A new unit at the Michigan State Police attacks the opioid crisis by pursuing criminal investigations against doctors, advanced care practitioners and pharmacists suspected of illegally writing or dispensing controlled substances.
The six-member statewide Diversion Investigation Unit primarily targets medical professionals — physicians, physician assistants and nurse practitioners — and pharmacists who intentionally divert a controlled substance for recreational or illicit use.
For example, that occurs when a doctor writes a prescription in a patient’s name and then has someone fill it, or when a doctor turns “a blind eye to a patient who doesn’t actually need them, but (the doctor) continues to prescribe them,” said State Police Det. Lt. Benjamin Garrison, who leads the Diversion Investigation Unit.
The unit “in no way, shape or form is targeting patents. That is not our goal at all,” Garrison said.
“Our job is to continue to combat the opioid epidemic,” he said. “We’re looking for dirty doctors and dirty pharmacists that are doing this either for financial gain or some other benefit to them that goes farther than the scope of what they’re supposed to as a medical professional.”
Illegal prescriptions are a part of a “huge problem” with opioids in Michigan, and “there are certainly people who would argue that this may be the root of it,” Garrison said.
The State Police always had a couple of investigators embedded with the U.S. Drug Enforcement Agency, but the structure changed in January with the formation of the new unit. The State Police added to its ranks in the summer and publicly announced the unit’s creation in October.
“We evolve as crime does,” said Col. Joe Gasper, the director of the Michigan State Police. “This is a very real and potentially deadly part of the opioid epidemic. Prescribing medically unnecessary controlled substances pushes highly addictive drugs on to our streets, impacting public and patient safety.”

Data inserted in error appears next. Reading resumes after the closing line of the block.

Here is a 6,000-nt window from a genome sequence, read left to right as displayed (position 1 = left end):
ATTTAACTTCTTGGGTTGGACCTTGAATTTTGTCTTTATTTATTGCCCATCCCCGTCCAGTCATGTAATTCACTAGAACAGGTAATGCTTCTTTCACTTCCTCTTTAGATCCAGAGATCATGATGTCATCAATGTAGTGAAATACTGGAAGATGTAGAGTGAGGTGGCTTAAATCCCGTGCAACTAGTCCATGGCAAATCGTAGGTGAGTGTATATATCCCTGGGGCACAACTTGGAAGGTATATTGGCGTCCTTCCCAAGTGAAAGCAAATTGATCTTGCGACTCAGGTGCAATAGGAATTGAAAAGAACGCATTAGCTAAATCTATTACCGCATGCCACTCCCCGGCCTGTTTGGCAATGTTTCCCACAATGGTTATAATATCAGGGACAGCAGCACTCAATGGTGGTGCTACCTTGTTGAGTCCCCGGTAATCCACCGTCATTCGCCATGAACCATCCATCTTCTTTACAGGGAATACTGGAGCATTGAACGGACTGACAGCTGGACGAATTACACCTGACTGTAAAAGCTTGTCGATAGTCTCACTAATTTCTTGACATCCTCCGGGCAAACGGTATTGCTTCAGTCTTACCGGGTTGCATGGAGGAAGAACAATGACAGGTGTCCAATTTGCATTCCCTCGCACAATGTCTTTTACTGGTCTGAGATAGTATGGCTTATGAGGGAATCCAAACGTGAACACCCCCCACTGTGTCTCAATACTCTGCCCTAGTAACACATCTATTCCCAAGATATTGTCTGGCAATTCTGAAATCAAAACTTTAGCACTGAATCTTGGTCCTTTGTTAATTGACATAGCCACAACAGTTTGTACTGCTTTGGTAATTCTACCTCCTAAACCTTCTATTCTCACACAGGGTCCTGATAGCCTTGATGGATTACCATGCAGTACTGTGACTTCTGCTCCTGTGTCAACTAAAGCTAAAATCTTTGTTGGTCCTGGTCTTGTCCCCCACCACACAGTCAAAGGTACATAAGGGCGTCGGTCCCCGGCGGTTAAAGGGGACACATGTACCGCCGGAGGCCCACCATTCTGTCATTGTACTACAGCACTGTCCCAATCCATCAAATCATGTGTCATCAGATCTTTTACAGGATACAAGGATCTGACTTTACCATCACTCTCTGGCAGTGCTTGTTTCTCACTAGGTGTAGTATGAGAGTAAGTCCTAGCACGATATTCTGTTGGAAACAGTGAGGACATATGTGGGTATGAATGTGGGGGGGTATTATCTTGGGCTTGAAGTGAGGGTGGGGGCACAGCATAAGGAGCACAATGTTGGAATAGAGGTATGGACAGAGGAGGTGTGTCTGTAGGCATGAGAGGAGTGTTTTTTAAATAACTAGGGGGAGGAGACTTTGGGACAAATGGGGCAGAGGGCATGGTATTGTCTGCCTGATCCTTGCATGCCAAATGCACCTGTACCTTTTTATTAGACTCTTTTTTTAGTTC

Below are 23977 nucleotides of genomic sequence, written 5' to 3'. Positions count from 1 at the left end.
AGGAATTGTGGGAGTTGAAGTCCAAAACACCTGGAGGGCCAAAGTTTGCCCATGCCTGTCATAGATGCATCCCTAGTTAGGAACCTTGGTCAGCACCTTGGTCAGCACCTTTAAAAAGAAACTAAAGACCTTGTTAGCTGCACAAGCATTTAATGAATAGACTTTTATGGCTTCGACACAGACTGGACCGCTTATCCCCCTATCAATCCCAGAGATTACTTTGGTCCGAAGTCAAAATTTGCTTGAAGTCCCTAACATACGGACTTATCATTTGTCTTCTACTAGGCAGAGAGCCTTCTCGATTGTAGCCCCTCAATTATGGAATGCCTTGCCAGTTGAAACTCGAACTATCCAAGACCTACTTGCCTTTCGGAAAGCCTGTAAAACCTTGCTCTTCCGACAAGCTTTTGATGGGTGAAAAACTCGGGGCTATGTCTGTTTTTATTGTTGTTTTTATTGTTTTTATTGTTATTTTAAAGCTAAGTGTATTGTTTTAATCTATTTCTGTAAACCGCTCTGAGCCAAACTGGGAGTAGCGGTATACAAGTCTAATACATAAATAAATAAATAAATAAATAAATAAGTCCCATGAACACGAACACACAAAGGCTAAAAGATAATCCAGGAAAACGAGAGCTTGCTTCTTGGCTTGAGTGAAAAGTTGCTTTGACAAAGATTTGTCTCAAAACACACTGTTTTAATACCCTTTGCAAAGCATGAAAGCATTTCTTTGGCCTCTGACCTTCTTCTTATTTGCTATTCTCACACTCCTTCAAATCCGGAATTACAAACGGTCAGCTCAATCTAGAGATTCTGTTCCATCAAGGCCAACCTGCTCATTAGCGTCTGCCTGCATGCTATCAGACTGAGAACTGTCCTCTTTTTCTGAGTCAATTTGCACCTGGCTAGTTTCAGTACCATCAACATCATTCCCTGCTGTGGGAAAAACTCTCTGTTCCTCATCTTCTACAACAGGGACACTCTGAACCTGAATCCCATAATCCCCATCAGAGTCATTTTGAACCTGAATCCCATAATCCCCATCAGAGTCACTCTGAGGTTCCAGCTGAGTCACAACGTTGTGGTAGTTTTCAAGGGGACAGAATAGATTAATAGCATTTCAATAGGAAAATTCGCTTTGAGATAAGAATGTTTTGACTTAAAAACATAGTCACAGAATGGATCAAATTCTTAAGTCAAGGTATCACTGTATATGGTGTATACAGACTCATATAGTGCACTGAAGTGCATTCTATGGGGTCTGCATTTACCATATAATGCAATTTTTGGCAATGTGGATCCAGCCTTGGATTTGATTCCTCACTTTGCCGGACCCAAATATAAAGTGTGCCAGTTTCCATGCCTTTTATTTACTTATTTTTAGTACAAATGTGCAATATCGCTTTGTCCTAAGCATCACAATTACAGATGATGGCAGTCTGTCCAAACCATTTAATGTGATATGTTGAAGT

The Diversion Investigation Unit consists of five Michigan State Police detectives and an intelligence analyst. The unit acts on complaints and tips, and it monitors data on the Michigan Automated Prescription System (MAPS) for “certain red flags” indicating activity that merits a full-scale criminal investigation, Garrison said.
MAPS allows doctors to check patients’ prescription histories for controlled substances before issuing new prescriptions. A 2017 state law requires physicians to use MAPS before prescribing a controlled substance to see if a patient has had it filled elsewhere. The goal is to eliminate the so-called practice of “doctor shopping,” in which a person goes to multiple physicians to get a prescription.
“When we’re seeing doctors that are intentionally prescribing outside the course of a legitimate medical practice and for not a legitimate reason, my unit doesn’t distinguish between them and any other drug dealer,” Garrison said. “In fact, I would argue, if you look at the larger scope of things, the impact is much greater from someone wearing a white coat that’s doing things illegally.”
Meanwhile, pharmacists who work at retail pharmacies are not required to notify law enforcement if they suspect somebody is trying to have an illegitimate prescription filled, although “I would argue ethically they are,” Garrison said.
However, many pharmacies maintain “no-fill” lists and “what I would love to see them do is call law enforcement,” he said.
The Diversion Investigation Unit refers criminal cases to local prosecutors. If needed, the unit also will refer cases to the state Attorney General’s office.
The unit’s work already has led to charges against two medical professionals. A Lansing nurse practitioner, Remona Brown, is accused of one count of conducting a criminal enterprise, one count of conspiracy to manufacture illegal prescriptions, nine counts of manufacturing illegal prescriptions and one count of health care fraud.
In Mason, physician Arduth Burgess was charged with one count of manufacturing illegal prescriptions, two counts of possessing controlled substances, one count of health care fraud and one count of failing to keep records, as well as one misdemeanor count of licensee prescription violations.